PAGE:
Lloyds Banking Group Plc is investing £3 billion in technology in a bid to defend its market position following the introduction of rules allowing competitors access to banks' customer data, according to CEO António Horta-Osório.
The bank will upgrade its technology over a three-year period, with the aim of cutting costs while making banking "simpler and easier" for customers, Horta-Osório told analysts after the lender announced a jump in 2017 profits. The Open Banking legislation came into force in the U.K. on Jan. 13, requiring banks to allow third parties such as fintechs to access customer data.
"We want to remain the number one digital bank in the U.K. with Open Banking functionality," he said. "We are the only large U.K. bank that complied with the Open Banking implementation deadline earlier in the year."
Lloyds will offer a greater number of personalized products and services to meet changing consumer tastes, and will make greater use of customer data, he said, adding that the lender currently "meets 68% of customers' banking needs online."
Profit boost and PPI worries
Lloyds announced its strategy as it reported statutory profit before tax of £5.28 billion for full year 2017, up from £4.24 billion in 2016, though it missed FactSet's consensus estimate of £5.9 billion. Nevertheless, the 24% boost in statutory pretax profit prompted a 2.45% rise in its share price to £69.51 as of 12.58 p.m. in London on Feb. 21.
The bank paid out a further £600 million in the fourth quarter of 2017 for mis-selling of payment protection insurance (PPI), reflecting an uptick in the number of average weekly complaints to 11,000 from 9,000 for the first nine months of the year.
CFO George Culmer warned analysts during the earnings call that Lloyds was likely to face a slew of further PPI claims in the wake of a public advertising campaign launched by the U.K. Financial Conduct Authority in August 2017, which urges affected consumers to make their claims before an Aug. 29, 2019 deadline.
"There will be increased publicity [from the FCA]," he said. "We will remain susceptible to whatever comes through the door."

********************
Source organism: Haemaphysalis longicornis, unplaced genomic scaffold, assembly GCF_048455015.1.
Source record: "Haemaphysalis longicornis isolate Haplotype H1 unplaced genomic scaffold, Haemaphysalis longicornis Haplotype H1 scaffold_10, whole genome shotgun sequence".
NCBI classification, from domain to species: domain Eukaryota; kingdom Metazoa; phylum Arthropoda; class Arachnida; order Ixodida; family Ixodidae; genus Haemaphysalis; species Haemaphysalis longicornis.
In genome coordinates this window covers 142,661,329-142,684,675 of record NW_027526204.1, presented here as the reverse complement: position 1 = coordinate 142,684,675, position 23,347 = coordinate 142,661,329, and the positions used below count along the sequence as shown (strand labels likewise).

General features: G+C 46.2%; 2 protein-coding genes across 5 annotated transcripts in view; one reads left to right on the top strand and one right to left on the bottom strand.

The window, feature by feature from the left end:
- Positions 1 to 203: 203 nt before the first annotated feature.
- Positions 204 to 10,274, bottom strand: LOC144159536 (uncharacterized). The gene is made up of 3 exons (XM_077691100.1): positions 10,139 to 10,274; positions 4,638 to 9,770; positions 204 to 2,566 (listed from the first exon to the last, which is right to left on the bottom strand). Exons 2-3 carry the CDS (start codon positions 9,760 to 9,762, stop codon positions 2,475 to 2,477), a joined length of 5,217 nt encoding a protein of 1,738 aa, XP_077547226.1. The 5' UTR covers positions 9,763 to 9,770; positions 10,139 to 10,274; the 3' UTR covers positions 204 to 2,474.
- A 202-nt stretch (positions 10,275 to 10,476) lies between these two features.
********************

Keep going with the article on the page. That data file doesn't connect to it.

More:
--[/However, Horta-Osório said 2017 had been a "landmark" year for the bank, which was returned to full private ownership in May following its £20.3 billion bailout by the government at the height of the global financial crisis in 2008.
The CEO highlighted that MBNA Ltd., a credit card business with an £8 billion portfolio that Lloyds acquired in June 2017, is performing "ahead of expectations." Responding to an analyst question about the possibility of further acquisitions similar to MBNA, he said the bank would focus on organic growth but might consider M&A if it found the right target.
'A lot to like'
HSBC is "positively exposed" to the hike in interest rates that is widely expected later this year, Horta-Osório added.
The Bank of England's Monetary Policy Committee left the key rate unchanged at 0.5% at its February meeting, after an increase from 0.25% in November 2017. But more hawkish messages suggest that a further rise could happen as early as May.
HSBC boosted its ordinary dividend by 20% to 3.05 pence per share for 2017. Lloyds' fully loaded and transitional common equity Tier 1 ratios were 14.1% at the end of 2017, up from 13.6% a year earlier.
"There's a lot to like in Lloyds' numbers, with profits rising, costs under control, and prodigious amounts of cash being thrown off to shareholders," Laith Khalaf, senior analyst at stockbrokers Hargreaves Lansdown, said in a Feb. 21 note.
"The Bank of England can take its fair share of credit for Lloyds' profits, as rising interest rates have delivered a boost to the top line," he added. "For the banking industry, the prospect of rising rates after a decade of loose monetary policy is a bit like finally coming across an oasis in the middle of the desert. With more rate rises waiting in the wings, this looks like a tailwind that's going to be blowing behind Lloyds for the foreseeable future."